"Ethics Crashes on the Digital Media Highway" Concern Prof. Bob Steele '69
January 1, 2009
January 1, 2009, Greencastle, Ind. — "I’m very worried about the significant erosion of ethical standards across our profession and the resulting corrosion of the quality of the journalism," writes Bob Steele in Nieman Reports. "The blogs, Tweets, social networking, citizen-submitted content, and multimedia storytelling that are the tools and techniques of the digital era offer great promise. They also, when misused, present considerable peril." Steele, Eugene S. Pulliam Distinguished Visiting Professor of Journalism at DePauw University, offers his thoughts in the winter edition of the quarterly journal of the Nieman Foundation for Journalism at Harvard.
Steele, a 1969 DePauw graduate, opines: "I fear that many papers/reporters/editors are so caught up in the 'search for eyeballs and page views' that the default position is often 'let’s put that blog stuff' in our story because 'it’s out there and folks are talking about it.' We’ll then 'balance' the piece with concerns expressed by others connected to the story who have a different view than the bloggers. Too often we give unjustified credibility to bloggers who are, at best, practicing amateur journalism or simplistic punditry. And news organizations provide that false credibility by equating the bloggers’ observations and views with the rigor of news reporting."
The DePauw professor also serves as Nelson Poynter Scholar for Journalism Values at the Poynter Institute and says news editors have contacted him with questions about reporters' increased use of social networking tools to disseminate news. "Other editors have called me to seek guidance when they discovered that staff journalists were touting politicians or political causes on their personal Facebook pages. In most cases, the editors had not proactively addressed these conflict of interest issues until after a problem surfaced. Then it was more challenging to respond and in some cases to negotiate new ethics policy language with the guild representing the paper’s journalists."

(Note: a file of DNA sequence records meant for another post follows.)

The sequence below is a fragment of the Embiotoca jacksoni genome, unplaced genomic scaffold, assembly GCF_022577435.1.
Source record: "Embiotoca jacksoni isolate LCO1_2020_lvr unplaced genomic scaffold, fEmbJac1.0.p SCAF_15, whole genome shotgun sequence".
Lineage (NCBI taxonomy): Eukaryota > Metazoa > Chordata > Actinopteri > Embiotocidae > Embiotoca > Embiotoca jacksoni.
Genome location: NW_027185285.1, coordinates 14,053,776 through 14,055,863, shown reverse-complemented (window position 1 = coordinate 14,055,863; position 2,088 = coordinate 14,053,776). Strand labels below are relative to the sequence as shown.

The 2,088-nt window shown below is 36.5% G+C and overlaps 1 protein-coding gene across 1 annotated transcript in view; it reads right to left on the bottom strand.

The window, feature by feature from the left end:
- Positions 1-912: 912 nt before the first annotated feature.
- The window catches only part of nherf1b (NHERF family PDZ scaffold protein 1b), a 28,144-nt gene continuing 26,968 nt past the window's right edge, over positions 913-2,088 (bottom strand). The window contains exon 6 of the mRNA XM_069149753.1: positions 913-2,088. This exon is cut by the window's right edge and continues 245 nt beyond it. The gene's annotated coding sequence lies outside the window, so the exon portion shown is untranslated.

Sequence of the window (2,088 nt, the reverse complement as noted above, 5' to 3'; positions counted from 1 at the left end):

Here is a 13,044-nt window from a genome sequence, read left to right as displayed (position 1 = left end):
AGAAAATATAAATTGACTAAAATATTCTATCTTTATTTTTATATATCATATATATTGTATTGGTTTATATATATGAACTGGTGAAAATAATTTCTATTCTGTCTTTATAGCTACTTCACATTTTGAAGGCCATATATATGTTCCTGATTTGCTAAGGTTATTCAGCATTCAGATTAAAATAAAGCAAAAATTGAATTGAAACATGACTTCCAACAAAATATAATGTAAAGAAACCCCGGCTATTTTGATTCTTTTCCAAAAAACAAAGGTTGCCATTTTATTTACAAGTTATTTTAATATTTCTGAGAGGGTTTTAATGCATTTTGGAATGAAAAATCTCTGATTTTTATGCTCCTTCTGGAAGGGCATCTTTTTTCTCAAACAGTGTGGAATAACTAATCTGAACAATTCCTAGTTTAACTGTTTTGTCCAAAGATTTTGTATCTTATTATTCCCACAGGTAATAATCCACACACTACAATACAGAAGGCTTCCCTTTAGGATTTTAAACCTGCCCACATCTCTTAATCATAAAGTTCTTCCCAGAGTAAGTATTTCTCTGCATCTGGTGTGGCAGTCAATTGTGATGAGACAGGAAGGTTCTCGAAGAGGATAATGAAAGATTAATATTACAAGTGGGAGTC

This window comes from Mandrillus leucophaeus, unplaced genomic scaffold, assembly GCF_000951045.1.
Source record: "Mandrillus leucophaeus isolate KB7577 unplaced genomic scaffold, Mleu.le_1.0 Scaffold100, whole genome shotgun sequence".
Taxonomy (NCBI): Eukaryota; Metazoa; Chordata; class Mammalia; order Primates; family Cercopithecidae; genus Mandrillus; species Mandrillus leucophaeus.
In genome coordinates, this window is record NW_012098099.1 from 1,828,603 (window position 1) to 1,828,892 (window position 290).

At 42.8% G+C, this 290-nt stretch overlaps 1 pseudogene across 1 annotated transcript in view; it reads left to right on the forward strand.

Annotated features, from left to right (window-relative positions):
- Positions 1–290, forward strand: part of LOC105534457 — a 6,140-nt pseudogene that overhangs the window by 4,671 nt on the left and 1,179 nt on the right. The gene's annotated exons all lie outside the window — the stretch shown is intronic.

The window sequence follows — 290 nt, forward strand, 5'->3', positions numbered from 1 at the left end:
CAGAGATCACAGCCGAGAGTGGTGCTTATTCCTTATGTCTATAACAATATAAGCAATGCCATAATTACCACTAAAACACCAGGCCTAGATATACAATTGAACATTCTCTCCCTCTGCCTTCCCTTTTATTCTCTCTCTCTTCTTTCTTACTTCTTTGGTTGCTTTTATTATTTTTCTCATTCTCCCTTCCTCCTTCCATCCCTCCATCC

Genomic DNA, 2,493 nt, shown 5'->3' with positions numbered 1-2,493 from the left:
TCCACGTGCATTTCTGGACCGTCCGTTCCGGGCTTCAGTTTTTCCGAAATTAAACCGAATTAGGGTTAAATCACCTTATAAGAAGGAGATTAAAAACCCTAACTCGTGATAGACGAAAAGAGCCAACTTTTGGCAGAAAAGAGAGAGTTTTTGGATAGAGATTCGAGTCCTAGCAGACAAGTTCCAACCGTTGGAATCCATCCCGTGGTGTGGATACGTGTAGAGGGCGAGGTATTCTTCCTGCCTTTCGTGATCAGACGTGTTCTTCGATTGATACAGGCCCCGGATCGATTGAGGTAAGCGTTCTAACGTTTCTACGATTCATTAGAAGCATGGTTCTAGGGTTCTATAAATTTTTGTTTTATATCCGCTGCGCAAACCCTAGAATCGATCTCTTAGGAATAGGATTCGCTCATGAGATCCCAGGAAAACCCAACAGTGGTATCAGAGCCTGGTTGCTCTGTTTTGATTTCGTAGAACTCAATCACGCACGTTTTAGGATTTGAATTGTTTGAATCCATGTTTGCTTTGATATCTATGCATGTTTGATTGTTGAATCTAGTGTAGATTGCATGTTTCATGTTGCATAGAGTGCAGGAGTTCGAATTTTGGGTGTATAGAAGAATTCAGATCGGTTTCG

As news outlets increasingly use new media to engage and attract audiences, Steele sees "ethics crashes on the digital media highway." He writes, "The accuracy and fairness concerns can be multiplied by the increasing use of so-called citizen journalists to provide reports that are then disseminated-often without verification-by traditional news organizations. Take the example of an October 2008 story that speaks loudly to the dangers of fast and furious reporting complicated by the minimal sourcing of the information. For a period of time, CNN had a report on its iReport site (a user-submitted site where the content comes from the community) that claimed Apple CEO Steve Jobs had suffered a major heart attack. The story was not true, but Apple's stock took a quick dive with company shares off by more than 10 percent before the CNN iReport story on Jobs was debunked and removed from the site. While many editors tout their ability to quickly take down factually wrong information or other egregious content, the damage done can be significant," he states.
Steele concludes, "Journalists -- from reporters to multimedia producers to editors -- are under great pressure to do more with less. The intense financial forces, the thinner staffs, and the risk-taking culture create a mixture where heightened quality control measures are all the more essential. Now is the time to reaffirm essential core values that underpin journalism ethics and journalistic excellence. Accuracy, fairness and honesty are as important now as they have ever been. We must not let journalism turn horrific. Nor can we allow ourselves to become page-view whores."
You'll find the complete essay, "Ethical values and quality control in the digital era," by clicking here.
Bob Steele -- who the American Press Institute's Steve Buttry called a "journalism treasure" -- joined the DePauw faculty in Fall 2008. Considered one of the nation's top experts on ethics in journalism, Bob Steele was recently quoted by the Washington Times. Learn more in this recent story.Back